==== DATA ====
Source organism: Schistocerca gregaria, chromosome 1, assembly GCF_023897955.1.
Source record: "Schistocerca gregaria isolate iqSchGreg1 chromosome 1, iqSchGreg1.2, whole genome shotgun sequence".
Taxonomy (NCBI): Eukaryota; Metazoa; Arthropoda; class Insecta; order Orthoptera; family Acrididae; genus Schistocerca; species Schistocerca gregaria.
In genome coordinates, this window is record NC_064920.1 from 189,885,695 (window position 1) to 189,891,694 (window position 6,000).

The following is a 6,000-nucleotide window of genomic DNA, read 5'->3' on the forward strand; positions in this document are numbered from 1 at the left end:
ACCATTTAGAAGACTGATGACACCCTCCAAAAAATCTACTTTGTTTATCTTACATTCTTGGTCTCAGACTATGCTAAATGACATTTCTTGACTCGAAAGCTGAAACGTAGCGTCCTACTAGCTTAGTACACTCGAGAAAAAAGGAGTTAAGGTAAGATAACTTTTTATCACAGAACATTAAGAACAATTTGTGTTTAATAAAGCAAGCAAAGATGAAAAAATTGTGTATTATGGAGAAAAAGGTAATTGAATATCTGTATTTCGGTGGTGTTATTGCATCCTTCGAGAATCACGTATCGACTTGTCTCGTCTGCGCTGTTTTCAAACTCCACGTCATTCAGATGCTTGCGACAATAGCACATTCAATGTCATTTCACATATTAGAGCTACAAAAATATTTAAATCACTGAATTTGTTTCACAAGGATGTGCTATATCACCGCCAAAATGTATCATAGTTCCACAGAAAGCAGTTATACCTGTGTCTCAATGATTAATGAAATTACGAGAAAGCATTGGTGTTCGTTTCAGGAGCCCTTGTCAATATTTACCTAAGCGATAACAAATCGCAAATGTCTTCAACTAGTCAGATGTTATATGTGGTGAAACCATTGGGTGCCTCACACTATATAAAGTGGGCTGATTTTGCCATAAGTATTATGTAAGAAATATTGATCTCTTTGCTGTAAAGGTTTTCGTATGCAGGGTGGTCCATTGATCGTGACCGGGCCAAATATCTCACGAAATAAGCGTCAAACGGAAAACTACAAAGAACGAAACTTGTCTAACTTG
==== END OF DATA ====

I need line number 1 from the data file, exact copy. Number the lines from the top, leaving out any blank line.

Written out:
Source organism: Schistocerca gregaria, chromosome 1, assembly GCF_023897955.1.